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  1. Hi A technical solution would be to install what is called a 'Free-swing door closer' . These allow a fire door to open and close without any resistance from a normal door closer, however, should there be a fire, the door closer function is activated and the door closes, protecting you from fire in corridors etc. Harry
  2. Hi Tim Our fire door frames are 32mm thick, which is about half an inch thicker than a normal non-fire door frame, so you can expect to lose about one inch in the width of the door leaf. I can only speak about our fire doors, but our glazed fire doors would not work with your proposed sliding mechanism as the wooden edging around the glass protrudes (see image) and would catch. Harry
  3. Hi Pammie, the most likely culprit is a CO alarm with a low battery sitting on a shelve or in a drawer. Neither the cabling nor the base of an EI141 will be able to beep. Harry
  4. Hi, it is definitely not the plate that beeps, as the plate has no sounder. It will be a CO alarm with low battery hidden away in the room somewhere. Harry
  5. Hi Tim, yes, bespoke fire doors with glazing and matching fire door frames can easily be ordered. You need to measure the structural opening (take off architrave first) and then use the configurator to select the finer details of the fire door, such as wood veneer, glazing ect. Harry
  6. Hi Relly The CO9B has a seven year life, so I am afraid your CO alarm will need replacing. Harry
  7. Hi, please have a look if you can identify the replacement date. The alarm might be too old by now and might need to be replaced. Could you post a photo of the alarm? I might then be able to help further. Harry
  8. Hi, the battery is not working any longer. If the alarm is less than ten years old you can contact the manufacturer for a free replacement, as the alarms have a ten year warranty. If it is older you need to replace the smoke alarm unfortunately yourself. As the ST-620 production was stopped a few years ago you need to upgrade to the ST620 replacement alarm, which fits the same base. Harry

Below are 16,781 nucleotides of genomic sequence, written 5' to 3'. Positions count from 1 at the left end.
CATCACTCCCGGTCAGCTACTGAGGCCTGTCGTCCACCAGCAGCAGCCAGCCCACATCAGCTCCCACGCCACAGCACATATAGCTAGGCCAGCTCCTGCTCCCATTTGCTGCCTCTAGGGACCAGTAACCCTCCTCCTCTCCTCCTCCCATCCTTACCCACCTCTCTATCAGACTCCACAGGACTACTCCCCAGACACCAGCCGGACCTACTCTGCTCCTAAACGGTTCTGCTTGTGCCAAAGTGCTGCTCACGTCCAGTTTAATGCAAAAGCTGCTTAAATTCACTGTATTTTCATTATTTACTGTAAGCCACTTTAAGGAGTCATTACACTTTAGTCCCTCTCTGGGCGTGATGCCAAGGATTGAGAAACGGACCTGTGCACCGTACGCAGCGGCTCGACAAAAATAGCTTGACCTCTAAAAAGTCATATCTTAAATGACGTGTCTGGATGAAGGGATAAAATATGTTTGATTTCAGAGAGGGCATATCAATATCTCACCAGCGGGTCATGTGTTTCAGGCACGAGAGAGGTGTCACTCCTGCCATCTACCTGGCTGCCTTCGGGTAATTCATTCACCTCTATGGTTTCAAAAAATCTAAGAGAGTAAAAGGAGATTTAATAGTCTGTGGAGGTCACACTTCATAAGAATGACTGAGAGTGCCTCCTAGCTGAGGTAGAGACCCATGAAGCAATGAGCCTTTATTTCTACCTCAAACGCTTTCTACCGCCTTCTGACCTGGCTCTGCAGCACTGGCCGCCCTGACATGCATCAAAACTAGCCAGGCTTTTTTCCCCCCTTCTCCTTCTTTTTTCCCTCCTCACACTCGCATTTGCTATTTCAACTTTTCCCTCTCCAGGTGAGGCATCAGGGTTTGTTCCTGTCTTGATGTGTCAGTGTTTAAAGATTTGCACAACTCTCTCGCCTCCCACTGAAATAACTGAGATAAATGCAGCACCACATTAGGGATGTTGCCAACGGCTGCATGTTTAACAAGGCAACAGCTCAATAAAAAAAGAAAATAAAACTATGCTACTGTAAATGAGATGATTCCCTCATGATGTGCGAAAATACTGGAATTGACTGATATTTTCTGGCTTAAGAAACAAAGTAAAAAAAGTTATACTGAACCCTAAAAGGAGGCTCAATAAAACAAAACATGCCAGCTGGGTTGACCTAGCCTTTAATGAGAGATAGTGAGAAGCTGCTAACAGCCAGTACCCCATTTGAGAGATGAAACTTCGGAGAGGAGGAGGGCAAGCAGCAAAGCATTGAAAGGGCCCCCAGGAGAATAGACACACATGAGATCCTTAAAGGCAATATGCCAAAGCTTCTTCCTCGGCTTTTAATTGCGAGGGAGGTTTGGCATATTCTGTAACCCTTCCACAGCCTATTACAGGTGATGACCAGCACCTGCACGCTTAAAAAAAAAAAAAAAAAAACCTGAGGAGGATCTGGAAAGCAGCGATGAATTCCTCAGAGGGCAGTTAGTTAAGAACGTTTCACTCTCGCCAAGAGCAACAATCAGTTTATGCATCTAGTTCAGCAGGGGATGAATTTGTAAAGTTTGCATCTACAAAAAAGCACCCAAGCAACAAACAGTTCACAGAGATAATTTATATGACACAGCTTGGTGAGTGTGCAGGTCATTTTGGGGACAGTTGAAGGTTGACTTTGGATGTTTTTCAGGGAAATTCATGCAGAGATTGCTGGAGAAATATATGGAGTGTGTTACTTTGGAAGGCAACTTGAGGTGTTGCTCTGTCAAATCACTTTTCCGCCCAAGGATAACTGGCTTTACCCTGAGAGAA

9. Hi Tania, Your case shows how important it is to have CO alarms. With you having high CO levels in your blood and the alarm having gone off, there has most likely been a CO exposure. Sometimes boilers only have short term CO leaks. Short term CO peaks can result from wind and certain weather conditions pushing the fumes of the boiler back down the flue. When a boiler starts up and the flue is cold this can also create short term CO leaks. Has the chimney or flue been been swept this autumn? There could be a physical partial blockage in the flue. Harry
  10. Hi Martin, this is very difficult to answer, as there are many different AFFF chemicals in use. Most of them are harmful, often carcinogenic and yes, if you were encased entirely by foam, you would suffocate. There is, of course, a balance to be made between saving lives from fire and not harming people with chemicals. For fires inside of closed spaces there is sometimes a possibility to use de-ionised water mist extinguishers instead of foam. De-ionised water mist extinguishers can be sprayed directly onto people without harming them (just remember that drinking de-ionised water in significant quantity is harmful). Harry
  11. Hi Syd Most likely it did its job and detected CO. Sometimes there are spikes in CO (start up of boiler, gust of winds pushing air down a chimney etc) Harry
  12. Hi, that sounds a rather risky advice, how would you ensure that that person is there ALL the time? Why not simply use a fire door retainer that holds a fire door open when required but allows the fire door closer to close the door when there is a fire. These are in very widespread use. Harry
  13. Hi George, here some fire rated air vents that we sell. The intumescent material inside swells in a fire and closes off the vent. Harry
  14. Hi Katy If the alarm has been activated in the last 24 hours, the internal memory is set and the alarm will flash red twice every 40 seconds. After 24 hours this should revert to once every 40 seconds. Harry
  15. Hi Mohan, you just need to remove the alarm from the base and take the battery out. Press the test button to drain the residual power. Here is a video to show you how to remove the Ei141from the ceiling. If you can still hear beeps they will be from a carbon monoxide alarm with a low battery nearby. Harry
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